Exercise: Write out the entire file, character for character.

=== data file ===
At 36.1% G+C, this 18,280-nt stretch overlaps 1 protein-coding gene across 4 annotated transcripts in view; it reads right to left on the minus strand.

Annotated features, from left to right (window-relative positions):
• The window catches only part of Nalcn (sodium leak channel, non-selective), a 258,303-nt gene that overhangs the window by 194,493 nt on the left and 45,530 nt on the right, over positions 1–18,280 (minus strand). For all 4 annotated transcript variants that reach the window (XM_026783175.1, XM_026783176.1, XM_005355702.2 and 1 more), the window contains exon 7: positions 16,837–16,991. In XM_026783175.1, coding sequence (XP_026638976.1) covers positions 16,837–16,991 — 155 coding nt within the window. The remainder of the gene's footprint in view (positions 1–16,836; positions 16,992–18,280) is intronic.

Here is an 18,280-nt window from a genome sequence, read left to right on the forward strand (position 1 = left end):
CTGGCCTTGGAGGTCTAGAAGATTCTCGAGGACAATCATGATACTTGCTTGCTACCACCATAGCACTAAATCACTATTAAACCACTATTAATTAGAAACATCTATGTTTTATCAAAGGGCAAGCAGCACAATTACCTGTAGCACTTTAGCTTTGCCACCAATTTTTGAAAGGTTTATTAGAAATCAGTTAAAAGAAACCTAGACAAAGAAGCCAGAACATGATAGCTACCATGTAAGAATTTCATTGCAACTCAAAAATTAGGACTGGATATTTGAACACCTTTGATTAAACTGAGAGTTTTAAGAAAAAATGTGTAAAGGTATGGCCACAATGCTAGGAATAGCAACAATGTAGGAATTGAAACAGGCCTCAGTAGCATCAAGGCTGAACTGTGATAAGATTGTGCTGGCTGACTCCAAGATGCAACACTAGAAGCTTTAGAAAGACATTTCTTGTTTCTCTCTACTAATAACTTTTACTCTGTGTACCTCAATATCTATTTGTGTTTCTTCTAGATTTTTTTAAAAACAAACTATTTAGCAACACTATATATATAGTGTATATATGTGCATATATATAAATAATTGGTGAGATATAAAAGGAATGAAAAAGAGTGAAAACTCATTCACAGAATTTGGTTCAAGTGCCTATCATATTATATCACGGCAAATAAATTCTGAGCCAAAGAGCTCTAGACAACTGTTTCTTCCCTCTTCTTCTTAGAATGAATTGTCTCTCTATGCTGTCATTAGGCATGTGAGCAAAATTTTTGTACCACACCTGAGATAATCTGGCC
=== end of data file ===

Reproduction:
At 36.1% G+C, this 18,280-nt stretch overlaps 1 protein-coding gene across 4 annotated transcripts in view; it reads right to left on the minus strand.

Annotated features, from left to right (window-relative positions):
• The window catches only part of Nalcn (sodium leak channel, non-selective), a 258,303-nt gene that overhangs the window by 194,493 nt on the left and 45,530 nt on the right, over positions 1–18,280 (minus strand). For all 4 annotated transcript variants that reach the window (XM_026783175.1, XM_026783176.1, XM_005355702.2 and 1 more), the window contains exon 7: positions 16,837–16,991. In XM_026783175.1, coding sequence (XP_026638976.1) covers positions 16,837–16,991 — 155 coding nt within the window. The remainder of the gene's footprint in view (positions 1–16,836; positions 16,992–18,280) is intronic.

Here is an 18,280-nt window from a genome sequence, read left to right on the forward strand (position 1 = left end):
CTGGCCTTGGAGGTCTAGAAGATTCTCGAGGACAATCATGATACTTGCTTGCTACCACCATAGCACTAAATCACTATTAAACCACTATTAATTAGAAACATCTATGTTTTATCAAAGGGCAAGCAGCACAATTACCTGTAGCACTTTAGCTTTGCCACCAATTTTTGAAAGGTTTATTAGAAATCAGTTAAAAGAAACCTAGACAAAGAAGCCAGAACATGATAGCTACCATGTAAGAATTTCATTGCAACTCAAAAATTAGGACTGGATATTTGAACACCTTTGATTAAACTGAGAGTTTTAAGAAAAAATGTGTAAAGGTATGGCCACAATGCTAGGAATAGCAACAATGTAGGAATTGAAACAGGCCTCAGTAGCATCAAGGCTGAACTGTGATAAGATTGTGCTGGCTGACTCCAAGATGCAACACTAGAAGCTTTAGAAAGACATTTCTTGTTTCTCTCTACTAATAACTTTTACTCTGTGTACCTCAATATCTATTTGTGTTTCTTCTAGATTTTTTTAAAAACAAACTATTTAGCAACACTATATATATAGTGTATATATGTGCATATATATAAATAATTGGTGAGATATAAAAGGAATGAAAAAGAGTGAAAACTCATTCACAGAATTTGGTTCAAGTGCCTATCATATTATATCACGGCAAATAAATTCTGAGCCAAAGAGCTCTAGACAACTGTTTCTTCCCTCTTCTTCTTAGAATGAATTGTCTCTCTATGCTGTCATTAGGCATGTGAGCAAAATTTTTGTACCACACCTGAGATAATCTGGCC